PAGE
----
NS: Have you reached out to DJ Quik?
FS: Through [Christian Dior creative director] Raf Simons, of all people. I was in New York at my hotel and by coincidence I ran into Simons. We said hello and he said, “I’m about to go for lunch with A$AP Rocky and his manager, Chace Infinite, want to join?” I said “Sure.” I started talking to Chace about DJ Quik and Suga Free. He looked at me like, “What? You think deeply about Suga Free?” It wasn’t obvious. I told him my serious interpretation and I told him I wanted to do an experimental piece with DJ Quik. Chace was encouraging. He said he would help me. He introduced me to Quik’s manager.
Frances Stark, Bobby Jesus's Alma Mater, passage from a movement therein: where is the hand, 2014,
Acrylic, spray paint, and digital print on plastic woven with fiber, 254 cm x 401 cm. Courtesy of Marc Foxx Gallery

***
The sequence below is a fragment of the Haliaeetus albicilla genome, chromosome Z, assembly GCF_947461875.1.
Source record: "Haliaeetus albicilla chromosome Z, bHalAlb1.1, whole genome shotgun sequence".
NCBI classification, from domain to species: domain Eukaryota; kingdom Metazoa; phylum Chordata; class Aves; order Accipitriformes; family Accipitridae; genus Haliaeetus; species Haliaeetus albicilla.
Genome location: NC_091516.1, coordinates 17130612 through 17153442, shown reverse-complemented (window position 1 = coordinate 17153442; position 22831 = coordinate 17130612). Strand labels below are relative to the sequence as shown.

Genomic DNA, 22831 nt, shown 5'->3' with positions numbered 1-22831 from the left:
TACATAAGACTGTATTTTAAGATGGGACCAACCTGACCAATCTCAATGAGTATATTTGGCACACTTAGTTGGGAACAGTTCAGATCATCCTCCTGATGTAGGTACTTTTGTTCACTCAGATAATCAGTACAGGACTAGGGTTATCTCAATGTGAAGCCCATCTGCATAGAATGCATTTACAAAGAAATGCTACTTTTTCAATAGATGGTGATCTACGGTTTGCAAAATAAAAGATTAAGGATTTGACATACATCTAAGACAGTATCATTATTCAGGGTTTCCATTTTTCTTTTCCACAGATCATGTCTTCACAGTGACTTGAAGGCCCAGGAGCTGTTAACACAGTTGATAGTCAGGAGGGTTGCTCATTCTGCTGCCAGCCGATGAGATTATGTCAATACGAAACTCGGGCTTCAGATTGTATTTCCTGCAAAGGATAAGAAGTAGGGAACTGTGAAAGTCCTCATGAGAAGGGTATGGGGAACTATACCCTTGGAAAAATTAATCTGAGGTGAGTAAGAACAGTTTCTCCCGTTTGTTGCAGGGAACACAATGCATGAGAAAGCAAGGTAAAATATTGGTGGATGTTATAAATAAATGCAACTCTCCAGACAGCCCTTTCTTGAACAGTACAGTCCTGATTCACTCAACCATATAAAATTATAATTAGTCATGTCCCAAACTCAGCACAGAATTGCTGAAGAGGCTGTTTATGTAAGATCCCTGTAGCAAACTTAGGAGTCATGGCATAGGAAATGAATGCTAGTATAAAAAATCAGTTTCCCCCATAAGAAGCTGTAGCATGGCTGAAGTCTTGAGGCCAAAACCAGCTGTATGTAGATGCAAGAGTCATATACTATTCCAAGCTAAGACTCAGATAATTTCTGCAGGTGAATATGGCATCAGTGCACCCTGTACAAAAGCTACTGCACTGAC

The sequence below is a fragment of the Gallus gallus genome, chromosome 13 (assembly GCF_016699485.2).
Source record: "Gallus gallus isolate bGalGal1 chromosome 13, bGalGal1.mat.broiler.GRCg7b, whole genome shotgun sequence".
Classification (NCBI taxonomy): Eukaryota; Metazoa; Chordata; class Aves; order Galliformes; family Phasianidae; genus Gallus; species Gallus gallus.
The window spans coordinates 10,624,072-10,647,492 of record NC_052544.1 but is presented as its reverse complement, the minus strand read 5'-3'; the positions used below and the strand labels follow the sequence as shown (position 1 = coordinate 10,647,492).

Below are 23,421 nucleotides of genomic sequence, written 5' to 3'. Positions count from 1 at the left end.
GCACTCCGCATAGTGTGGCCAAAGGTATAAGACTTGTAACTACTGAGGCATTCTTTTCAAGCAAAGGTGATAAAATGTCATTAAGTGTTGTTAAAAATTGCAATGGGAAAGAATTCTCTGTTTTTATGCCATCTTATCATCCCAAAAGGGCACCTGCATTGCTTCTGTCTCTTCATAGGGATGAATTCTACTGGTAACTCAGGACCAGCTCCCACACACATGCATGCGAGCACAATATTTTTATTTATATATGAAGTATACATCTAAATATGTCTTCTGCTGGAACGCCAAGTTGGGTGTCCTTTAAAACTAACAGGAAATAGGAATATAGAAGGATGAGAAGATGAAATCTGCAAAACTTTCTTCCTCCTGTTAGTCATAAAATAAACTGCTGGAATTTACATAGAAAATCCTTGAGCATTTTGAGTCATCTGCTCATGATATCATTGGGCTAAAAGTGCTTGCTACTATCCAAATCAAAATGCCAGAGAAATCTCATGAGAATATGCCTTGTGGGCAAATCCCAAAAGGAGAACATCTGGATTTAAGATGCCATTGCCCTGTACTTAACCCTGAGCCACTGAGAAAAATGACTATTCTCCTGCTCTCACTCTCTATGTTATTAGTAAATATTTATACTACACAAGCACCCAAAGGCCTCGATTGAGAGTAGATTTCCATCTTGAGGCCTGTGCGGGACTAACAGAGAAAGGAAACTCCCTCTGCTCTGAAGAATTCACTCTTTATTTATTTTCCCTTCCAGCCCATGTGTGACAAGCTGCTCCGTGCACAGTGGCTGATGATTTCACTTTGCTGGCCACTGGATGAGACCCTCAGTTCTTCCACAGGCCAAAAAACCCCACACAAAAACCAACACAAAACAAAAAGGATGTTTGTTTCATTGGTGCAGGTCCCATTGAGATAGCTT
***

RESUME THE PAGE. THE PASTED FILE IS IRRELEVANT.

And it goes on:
NS: Did you meet DJ Quik?
FS: Yes, a year or two ago. It was awkward and complicated. We had a lot of back and forth on email. He was responsive but skeptical. When I was shortlisted for the Absolut Art Awards, I was asked to come up with my dream project. I thought, “To work with DJ Quik is my dream project.” I believe in him so much, he is tough. He keeps quitting the game but keeps coming back.
NS: What’s the connection?
FS: We’re both middle-aged where we’re disgruntled. If we have to live in the world where there is only one female singer allowed in the pop world, that’s just disgusting. Why does hip hop have to enact this idiocy? DJ Quik is unable to grow as a mind and as a musician, as a wealth of information. He should be writing a book about the formal language of funk. Old school was witty. I don’t want to be a curmudgeon, but this new stuff—2 Chainz. Seriously?
NS: You have a show upcoming at the Hammer Museum?